Activities for Food Hygiene

Updated April 17, 2017

Cooks at many restaurants are required to pass a food handling safety course. This is because you can easily become sick by eating mishandled food. Activities that train kids to properly clean their cooking surfaces, as well as themselves, are paramount to safe meals. Restaurants are also required in many jurisdictions to pass a food safety inspection initiated by their local government.


All students should wash their hands in soapy warm water for at least 30 seconds before handling food. They must wash their hands again every time they touch an unclean surface. This especially includes after going to the washroom. Ensure your kids wash their utensil if they fall on the ground or touch an unclean surface. The students should wear a hairnet to ensure any lost strands don't fall into the food. All counter tops and utensils must be thoroughly clean. Instruct them to walk from the front to the back of the kitchen and take note of anything that needs cleaning.

Proper Cleaning

Six steps are involved in properly cleaning surfaces. The pre-clean involves scraping, wiping and sweeping food scraps and rinsing the surface with water. Then use hot water and soap to remove grease and dirt. Soak any material if necessary. Then rinse the detergent. Apply sanitiser to kill all remaining germs. Rinse again to get rid of any excess sanitiser. Tell the kids to let the cooking material air dry to avoid contamination with any cloth.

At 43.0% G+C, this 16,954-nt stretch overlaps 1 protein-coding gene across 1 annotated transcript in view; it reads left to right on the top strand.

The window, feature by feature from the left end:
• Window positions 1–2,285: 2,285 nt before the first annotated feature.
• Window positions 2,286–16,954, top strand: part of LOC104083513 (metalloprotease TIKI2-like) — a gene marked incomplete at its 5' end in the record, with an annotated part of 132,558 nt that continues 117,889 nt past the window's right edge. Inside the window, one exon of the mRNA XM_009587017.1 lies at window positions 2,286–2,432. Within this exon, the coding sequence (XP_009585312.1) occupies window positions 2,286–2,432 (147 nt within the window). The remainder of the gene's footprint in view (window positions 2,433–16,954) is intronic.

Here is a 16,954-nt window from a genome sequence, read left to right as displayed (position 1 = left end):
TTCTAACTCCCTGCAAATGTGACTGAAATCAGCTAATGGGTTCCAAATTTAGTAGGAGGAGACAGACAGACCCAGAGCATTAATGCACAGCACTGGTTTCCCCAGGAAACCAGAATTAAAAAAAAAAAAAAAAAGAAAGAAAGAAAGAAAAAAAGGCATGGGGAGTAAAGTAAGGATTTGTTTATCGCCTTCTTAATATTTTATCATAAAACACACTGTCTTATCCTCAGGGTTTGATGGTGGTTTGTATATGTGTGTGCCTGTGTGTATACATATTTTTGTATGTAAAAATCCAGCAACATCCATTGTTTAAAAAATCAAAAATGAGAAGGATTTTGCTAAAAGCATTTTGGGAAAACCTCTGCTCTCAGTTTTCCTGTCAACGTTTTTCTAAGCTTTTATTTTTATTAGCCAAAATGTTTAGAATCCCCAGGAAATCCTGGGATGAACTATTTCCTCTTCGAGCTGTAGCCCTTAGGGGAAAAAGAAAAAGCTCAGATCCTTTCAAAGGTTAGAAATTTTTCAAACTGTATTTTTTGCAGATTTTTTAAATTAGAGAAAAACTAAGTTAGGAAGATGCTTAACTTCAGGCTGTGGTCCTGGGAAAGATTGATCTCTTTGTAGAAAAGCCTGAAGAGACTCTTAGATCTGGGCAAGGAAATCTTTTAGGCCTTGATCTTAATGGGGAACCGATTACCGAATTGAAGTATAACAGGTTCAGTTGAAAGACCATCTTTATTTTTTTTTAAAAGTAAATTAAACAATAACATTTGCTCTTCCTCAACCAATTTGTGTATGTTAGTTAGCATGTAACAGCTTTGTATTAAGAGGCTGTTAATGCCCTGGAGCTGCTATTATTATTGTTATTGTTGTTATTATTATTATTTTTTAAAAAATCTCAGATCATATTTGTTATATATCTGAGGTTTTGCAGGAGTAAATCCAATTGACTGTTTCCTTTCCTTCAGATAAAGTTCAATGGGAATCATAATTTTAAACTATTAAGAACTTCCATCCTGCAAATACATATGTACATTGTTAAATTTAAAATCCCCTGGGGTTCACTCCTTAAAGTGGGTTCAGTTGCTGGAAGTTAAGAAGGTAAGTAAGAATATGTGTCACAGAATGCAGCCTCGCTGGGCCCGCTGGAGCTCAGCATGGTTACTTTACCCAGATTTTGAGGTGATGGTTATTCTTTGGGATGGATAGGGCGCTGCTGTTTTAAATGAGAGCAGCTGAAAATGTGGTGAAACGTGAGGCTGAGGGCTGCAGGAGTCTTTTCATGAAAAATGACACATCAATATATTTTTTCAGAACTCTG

Handling Raw Meat

Raw meat can be an extremely dangerous ingredient to work with. Ensure your students don't use the same cutting board or knife, for example, for anything other than the raw meat until it is thoroughly cleaned. They should wash their hands after each time they touch raw meat. Glass or metal cutting surfaces are best for the meat because bacteria can get into the crevasses of plastic or rubber cutting boards, for example.

Cleaning Food

Any vegetables that are grown in a garden should be soaked in water with salt to kill any bugs. Students should then inspect every area for any remaining critters. Thoroughly wash all fruit and vegetables with water. Tell the kids not to use hot water on foods like fruit and leafy vegetables, as this could cause cooking. The United States Department of Agriculture doesn't recommend washing raw poultry, beef, pork, lamb or veal because the bacteria from the meat can be spread to other surfaces and little good is done to the meat.

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About the Author

Phillip Chappell has been a professional writer in Canada since 2008. He began his work as a freelancer for "Senior Living Magazine" before being hired at the "Merritt News" in British Columbia, where he wrote mostly about civic affairs. He is a temporary reporter for the "Rocky Mountain Outlook." Chappell holds a Bachelor of Journalism in computer programming from University College of the Cariboo.